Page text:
Recently I stumbled upon a post by UU blogger Peacebang
titled Humanists, or "Vague Buddhists?"
In this post, she proposes that "Unitarian Universalists are actually embracing ... a 'vague Buddhism' as their most common theological identity" because
Buddhism, though non-theistic in the strict sense, is concerned with spirituality and the inner life, which are subjects of tremendous interest to today's UUs, especially recent come-outers. UUs, who may shun the concept of prayer as uncomfortably theistic and supernatural, have no compunction whatsoever at being invited to "meditate" during their worship services.I don't have statistics to back this up, but I am guessing that our clergy include readings or sayings of Buddha and Buddhists at least as frequently (if not more so) than they include Bible readings or other offerings from religious traditions.When they look for spiritual guides and devotionals to study and reflect on at home, I am again guessing that Unitarian Universalists choose Buddhists such as the Dalai Lama and Thich Nhat Hanh at least as often as they choose Christian or Jewish sources, Ralph Waldo Emerson, Rumi, or Mary Oliver. Why? Because they are looking for spiritual teachers and teachings, not just spiritual suggestions, and they find inspiration, healing and direction from popular Buddhist authors.
Many people commented
on her post, and she wrote a second part
addressing some of the comments. I don't profess to know a lot about either UUism or Buddhism, but I've been thinking about both "faiths," separately and together, a lot myself lately.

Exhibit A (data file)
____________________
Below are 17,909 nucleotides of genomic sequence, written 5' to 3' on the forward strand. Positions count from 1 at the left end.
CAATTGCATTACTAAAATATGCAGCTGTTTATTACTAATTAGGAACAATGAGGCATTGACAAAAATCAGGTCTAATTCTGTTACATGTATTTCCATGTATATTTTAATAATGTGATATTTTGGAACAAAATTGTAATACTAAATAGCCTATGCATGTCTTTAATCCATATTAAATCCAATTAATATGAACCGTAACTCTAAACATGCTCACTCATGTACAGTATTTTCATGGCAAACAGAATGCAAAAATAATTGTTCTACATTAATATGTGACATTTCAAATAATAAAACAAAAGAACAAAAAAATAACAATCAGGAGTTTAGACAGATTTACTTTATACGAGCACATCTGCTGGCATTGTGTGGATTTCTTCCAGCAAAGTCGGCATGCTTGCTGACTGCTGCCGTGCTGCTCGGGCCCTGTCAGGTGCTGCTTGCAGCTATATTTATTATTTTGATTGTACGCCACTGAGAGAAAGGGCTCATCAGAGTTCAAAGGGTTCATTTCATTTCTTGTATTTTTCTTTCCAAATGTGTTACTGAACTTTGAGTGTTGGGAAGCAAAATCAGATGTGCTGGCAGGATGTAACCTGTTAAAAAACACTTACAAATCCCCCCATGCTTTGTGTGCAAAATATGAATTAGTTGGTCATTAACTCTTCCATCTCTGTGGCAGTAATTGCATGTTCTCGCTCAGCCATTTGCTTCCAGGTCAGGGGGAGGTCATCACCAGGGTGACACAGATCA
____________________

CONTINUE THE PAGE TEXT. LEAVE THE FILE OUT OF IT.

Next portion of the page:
For starters, I've had a hard time identifying as a UU for over a year now. I just don't know what it means to "be" a UU. I don't know what it's about, if it's about anything. At worst, it is a religion about nothing
; at best, a loose collection of spiritual seekers unified by a rejection of "traditional religion." Ironically, that's what brought me to UU -- finding a place for spiritual community without hearing the word "God" all the time -- but now it's the lack of any central theme that gives me pause.
In the last year I've become more interested in Buddhism, in a practical sort of way. I started meditating
while I was in Iraq, and over the last year I have completed the Heart of Warriorship
series at the DC Shambhala Meditation Center. Shambhala training is a sort of "secular Buddhism," introducing participants to shamatha and vipassana meditation and some Buddhist concepts. It is all about practice, about discovering what it means to be human, about overcoming fear, stepping out of the cocoon, and letting the world into an awakened heart. It's really helped me live with presence and intention.
As I've learned more about Buddhism (and realized how much more there is to know), I've developed a growing longing to "become a Buddhist." Ironically, I think it's an egoic desire to "be" something -- to have a religious identity, because I don't identify as a UU -- that produces this longing. This paradoxical desire to identify with a tradition that labels desire as the root of suffering gives me pause.
I also am challenged by the concept of rebirth. I just can't believe that a modern Buddhist teacher is "discovered" to be the 18th reincarnation of some great lama or another. I don't accept this idea any more than I do the divinity of Jesus. I just don't know enough about Buddhism to say whether this belief is common to all branches, or just to the Tibetan Buddhist tradition on which the Shambhala trainings are based.
So that's where I sit for now (pun intended) -- practicing life, being aware of my environment and my state of mind, and not committing to any belief system. I don't claim a religious identity as either a UU or a Buddhist, but my journey for now consists of Buddhist practice in the framework of UU community.
So call me a Buddhitarian.